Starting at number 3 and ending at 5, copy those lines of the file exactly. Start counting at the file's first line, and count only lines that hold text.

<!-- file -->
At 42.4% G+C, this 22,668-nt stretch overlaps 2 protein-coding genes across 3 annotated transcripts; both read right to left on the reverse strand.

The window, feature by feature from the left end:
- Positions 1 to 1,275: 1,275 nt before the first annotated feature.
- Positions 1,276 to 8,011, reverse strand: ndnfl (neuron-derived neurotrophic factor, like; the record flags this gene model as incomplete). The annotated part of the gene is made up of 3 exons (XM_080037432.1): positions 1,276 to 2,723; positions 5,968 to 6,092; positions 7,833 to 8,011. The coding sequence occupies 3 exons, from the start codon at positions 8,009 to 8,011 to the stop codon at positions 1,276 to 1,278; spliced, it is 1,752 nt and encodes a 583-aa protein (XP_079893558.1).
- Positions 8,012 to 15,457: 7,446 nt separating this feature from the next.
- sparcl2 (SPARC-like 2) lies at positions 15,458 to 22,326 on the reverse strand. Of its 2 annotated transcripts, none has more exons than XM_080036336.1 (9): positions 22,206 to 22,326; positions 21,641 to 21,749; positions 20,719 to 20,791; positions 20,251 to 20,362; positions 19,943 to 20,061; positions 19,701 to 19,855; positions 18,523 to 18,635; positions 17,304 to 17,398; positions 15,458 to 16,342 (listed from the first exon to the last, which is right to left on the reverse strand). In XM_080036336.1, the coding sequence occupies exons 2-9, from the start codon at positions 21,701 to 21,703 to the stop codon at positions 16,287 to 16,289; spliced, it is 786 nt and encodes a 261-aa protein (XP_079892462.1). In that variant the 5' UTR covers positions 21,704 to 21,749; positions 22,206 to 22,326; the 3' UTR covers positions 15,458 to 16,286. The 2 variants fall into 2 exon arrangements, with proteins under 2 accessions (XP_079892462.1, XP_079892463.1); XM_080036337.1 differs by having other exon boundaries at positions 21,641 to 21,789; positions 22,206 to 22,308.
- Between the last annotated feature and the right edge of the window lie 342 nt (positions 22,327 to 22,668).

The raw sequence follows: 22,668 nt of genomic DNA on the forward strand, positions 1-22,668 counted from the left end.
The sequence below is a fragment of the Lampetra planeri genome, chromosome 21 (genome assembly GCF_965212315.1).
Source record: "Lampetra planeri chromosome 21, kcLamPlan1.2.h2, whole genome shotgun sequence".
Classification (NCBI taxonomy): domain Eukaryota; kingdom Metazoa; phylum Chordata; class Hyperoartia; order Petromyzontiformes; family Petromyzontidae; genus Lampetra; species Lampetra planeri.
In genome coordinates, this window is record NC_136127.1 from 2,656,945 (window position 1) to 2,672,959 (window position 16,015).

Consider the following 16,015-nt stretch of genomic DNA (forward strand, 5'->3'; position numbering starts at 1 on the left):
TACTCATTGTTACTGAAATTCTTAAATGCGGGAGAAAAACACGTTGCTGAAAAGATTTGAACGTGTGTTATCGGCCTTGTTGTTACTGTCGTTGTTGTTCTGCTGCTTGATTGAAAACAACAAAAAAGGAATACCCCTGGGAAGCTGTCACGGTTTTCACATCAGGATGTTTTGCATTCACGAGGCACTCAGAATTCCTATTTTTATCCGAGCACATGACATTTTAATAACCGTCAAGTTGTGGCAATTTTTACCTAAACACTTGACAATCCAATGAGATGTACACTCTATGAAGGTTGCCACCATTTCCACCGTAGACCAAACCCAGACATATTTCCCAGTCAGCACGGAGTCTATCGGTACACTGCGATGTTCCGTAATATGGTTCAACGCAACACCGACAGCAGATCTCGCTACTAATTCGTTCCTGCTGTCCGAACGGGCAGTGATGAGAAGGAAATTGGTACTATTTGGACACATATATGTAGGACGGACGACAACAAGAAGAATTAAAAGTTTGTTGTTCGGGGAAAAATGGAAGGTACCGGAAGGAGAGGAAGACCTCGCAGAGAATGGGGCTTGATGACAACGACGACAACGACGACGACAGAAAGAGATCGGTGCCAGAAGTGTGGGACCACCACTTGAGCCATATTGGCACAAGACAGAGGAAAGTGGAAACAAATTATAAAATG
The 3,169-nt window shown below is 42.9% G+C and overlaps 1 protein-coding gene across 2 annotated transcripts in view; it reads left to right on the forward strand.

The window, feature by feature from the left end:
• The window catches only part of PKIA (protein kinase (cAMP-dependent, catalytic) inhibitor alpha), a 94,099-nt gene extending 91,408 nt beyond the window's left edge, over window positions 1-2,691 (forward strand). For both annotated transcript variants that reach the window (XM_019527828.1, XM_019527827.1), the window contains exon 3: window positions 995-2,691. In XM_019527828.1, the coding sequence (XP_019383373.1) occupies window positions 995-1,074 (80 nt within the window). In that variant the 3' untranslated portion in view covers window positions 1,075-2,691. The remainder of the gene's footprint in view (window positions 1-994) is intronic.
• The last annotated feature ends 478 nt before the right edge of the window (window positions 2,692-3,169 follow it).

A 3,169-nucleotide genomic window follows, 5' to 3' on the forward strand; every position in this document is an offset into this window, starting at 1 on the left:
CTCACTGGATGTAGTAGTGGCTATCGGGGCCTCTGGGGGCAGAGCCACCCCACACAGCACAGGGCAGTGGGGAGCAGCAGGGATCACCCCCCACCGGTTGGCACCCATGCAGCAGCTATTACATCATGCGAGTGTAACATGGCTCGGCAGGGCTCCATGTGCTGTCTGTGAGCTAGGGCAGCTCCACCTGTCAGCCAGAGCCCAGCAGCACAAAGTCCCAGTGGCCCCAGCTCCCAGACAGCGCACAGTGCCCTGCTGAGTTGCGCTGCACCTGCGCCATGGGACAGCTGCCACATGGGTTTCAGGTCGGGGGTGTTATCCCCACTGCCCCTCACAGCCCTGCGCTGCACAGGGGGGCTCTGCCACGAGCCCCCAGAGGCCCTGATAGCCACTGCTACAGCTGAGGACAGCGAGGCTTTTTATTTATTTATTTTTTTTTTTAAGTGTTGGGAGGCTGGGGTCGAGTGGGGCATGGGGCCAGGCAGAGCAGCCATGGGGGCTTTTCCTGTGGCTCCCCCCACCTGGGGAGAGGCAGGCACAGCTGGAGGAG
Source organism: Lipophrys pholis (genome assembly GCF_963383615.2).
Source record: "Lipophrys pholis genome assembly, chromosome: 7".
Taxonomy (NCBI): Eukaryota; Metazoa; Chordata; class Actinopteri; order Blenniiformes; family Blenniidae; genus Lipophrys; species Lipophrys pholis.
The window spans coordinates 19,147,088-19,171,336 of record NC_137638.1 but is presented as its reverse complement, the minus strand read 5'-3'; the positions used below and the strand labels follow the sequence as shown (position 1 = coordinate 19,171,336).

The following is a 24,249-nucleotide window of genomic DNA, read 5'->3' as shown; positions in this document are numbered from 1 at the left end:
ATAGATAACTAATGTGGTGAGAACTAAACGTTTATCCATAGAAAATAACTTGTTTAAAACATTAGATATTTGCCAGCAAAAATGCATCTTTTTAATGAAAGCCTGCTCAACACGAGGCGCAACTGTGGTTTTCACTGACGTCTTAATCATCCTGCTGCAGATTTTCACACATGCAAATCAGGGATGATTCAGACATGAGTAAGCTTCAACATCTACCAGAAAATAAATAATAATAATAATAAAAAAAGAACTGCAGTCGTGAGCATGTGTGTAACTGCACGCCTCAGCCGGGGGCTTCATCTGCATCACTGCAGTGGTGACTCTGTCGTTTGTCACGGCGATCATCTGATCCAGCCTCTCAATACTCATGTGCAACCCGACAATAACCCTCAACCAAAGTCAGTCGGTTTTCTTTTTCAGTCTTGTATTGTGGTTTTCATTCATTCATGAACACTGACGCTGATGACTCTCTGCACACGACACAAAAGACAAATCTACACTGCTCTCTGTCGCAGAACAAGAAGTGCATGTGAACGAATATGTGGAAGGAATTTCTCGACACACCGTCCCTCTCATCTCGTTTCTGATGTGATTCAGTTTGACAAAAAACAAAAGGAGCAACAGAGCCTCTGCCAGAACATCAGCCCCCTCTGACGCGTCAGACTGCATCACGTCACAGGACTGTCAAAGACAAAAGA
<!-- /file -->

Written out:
- Positions 1 to 1,275: 1,275 nt before the first annotated feature.
- Positions 1,276 to 8,011, reverse strand: ndnfl (neuron-derived neurotrophic factor, like; the record flags this gene model as incomplete). The annotated part of the gene is made up of 3 exons (XM_080037432.1): positions 1,276 to 2,723; positions 5,968 to 6,092; positions 7,833 to 8,011. The coding sequence occupies 3 exons, from the start codon at positions 8,009 to 8,011 to the stop codon at positions 1,276 to 1,278; spliced, it is 1,752 nt and encodes a 583-aa protein (XP_079893558.1).
- Positions 8,012 to 15,457: 7,446 nt separating this feature from the next.